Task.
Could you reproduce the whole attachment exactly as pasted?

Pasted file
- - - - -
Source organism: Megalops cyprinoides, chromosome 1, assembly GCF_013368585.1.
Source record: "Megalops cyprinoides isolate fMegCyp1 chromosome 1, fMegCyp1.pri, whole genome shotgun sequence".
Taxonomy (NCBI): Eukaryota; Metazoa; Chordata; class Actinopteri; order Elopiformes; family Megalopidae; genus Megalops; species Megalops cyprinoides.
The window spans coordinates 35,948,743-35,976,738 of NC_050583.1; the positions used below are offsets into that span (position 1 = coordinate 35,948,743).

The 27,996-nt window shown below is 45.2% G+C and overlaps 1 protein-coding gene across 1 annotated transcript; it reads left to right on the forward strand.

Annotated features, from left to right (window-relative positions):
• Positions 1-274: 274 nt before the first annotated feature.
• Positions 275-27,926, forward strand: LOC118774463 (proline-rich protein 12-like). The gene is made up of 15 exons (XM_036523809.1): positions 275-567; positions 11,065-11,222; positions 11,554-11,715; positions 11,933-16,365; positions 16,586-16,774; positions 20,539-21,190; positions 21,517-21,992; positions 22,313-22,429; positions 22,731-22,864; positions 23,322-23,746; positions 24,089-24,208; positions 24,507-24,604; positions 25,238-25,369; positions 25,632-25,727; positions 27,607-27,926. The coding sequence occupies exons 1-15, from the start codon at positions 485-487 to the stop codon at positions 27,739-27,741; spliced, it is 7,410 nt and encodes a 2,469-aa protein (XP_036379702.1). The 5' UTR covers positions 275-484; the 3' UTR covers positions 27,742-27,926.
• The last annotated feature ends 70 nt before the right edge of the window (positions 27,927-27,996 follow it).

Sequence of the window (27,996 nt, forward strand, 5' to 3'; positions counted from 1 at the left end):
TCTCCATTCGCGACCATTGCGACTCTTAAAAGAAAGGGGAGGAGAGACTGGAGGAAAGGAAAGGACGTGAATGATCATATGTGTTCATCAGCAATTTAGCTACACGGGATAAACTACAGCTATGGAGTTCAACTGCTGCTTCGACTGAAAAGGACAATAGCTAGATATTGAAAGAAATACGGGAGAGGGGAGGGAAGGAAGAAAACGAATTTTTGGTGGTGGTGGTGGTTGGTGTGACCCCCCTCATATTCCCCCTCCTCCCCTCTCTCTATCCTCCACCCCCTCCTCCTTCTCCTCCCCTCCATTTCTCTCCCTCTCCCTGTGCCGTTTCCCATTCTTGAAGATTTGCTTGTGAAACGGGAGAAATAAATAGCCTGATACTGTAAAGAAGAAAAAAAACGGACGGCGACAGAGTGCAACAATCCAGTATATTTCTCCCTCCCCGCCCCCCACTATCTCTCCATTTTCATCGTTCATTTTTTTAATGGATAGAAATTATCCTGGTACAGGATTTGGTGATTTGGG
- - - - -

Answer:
Source organism: Megalops cyprinoides, chromosome 1, assembly GCF_013368585.1.
Source record: "Megalops cyprinoides isolate fMegCyp1 chromosome 1, fMegCyp1.pri, whole genome shotgun sequence".
Taxonomy (NCBI): Eukaryota; Metazoa; Chordata; class Actinopteri; order Elopiformes; family Megalopidae; genus Megalops; species Megalops cyprinoides.
The window spans coordinates 35,948,743-35,976,738 of NC_050583.1; the positions used below are offsets into that span (position 1 = coordinate 35,948,743).

The 27,996-nt window shown below is 45.2% G+C and overlaps 1 protein-coding gene across 1 annotated transcript; it reads left to right on the forward strand.

Annotated features, from left to right (window-relative positions):
• Positions 1-274: 274 nt before the first annotated feature.
• Positions 275-27,926, forward strand: LOC118774463 (proline-rich protein 12-like). The gene is made up of 15 exons (XM_036523809.1): positions 275-567; positions 11,065-11,222; positions 11,554-11,715; positions 11,933-16,365; positions 16,586-16,774; positions 20,539-21,190; positions 21,517-21,992; positions 22,313-22,429; positions 22,731-22,864; positions 23,322-23,746; positions 24,089-24,208; positions 24,507-24,604; positions 25,238-25,369; positions 25,632-25,727; positions 27,607-27,926. The coding sequence occupies exons 1-15, from the start codon at positions 485-487 to the stop codon at positions 27,739-27,741; spliced, it is 7,410 nt and encodes a 2,469-aa protein (XP_036379702.1). The 5' UTR covers positions 275-484; the 3' UTR covers positions 27,742-27,926.
• The last annotated feature ends 70 nt before the right edge of the window (positions 27,927-27,996 follow it).

Sequence of the window (27,996 nt, forward strand, 5' to 3'; positions counted from 1 at the left end):
TCTCCATTCGCGACCATTGCGACTCTTAAAAGAAAGGGGAGGAGAGACTGGAGGAAAGGAAAGGACGTGAATGATCATATGTGTTCATCAGCAATTTAGCTACACGGGATAAACTACAGCTATGGAGTTCAACTGCTGCTTCGACTGAAAAGGACAATAGCTAGATATTGAAAGAAATACGGGAGAGGGGAGGGAAGGAAGAAAACGAATTTTTGGTGGTGGTGGTGGTTGGTGTGACCCCCCTCATATTCCCCCTCCTCCCCTCTCTCTATCCTCCACCCCCTCCTCCTTCTCCTCCCCTCCATTTCTCTCCCTCTCCCTGTGCCGTTTCCCATTCTTGAAGATTTGCTTGTGAAACGGGAGAAATAAATAGCCTGATACTGTAAAGAAGAAAAAAAACGGACGGCGACAGAGTGCAACAATCCAGTATATTTCTCCCTCCCCGCCCCCCACTATCTCTCCATTTTCATCGTTCATTTTTTTAATGGATAGAAATTATCCTGGTACAGGATTTGGTGATTTGGG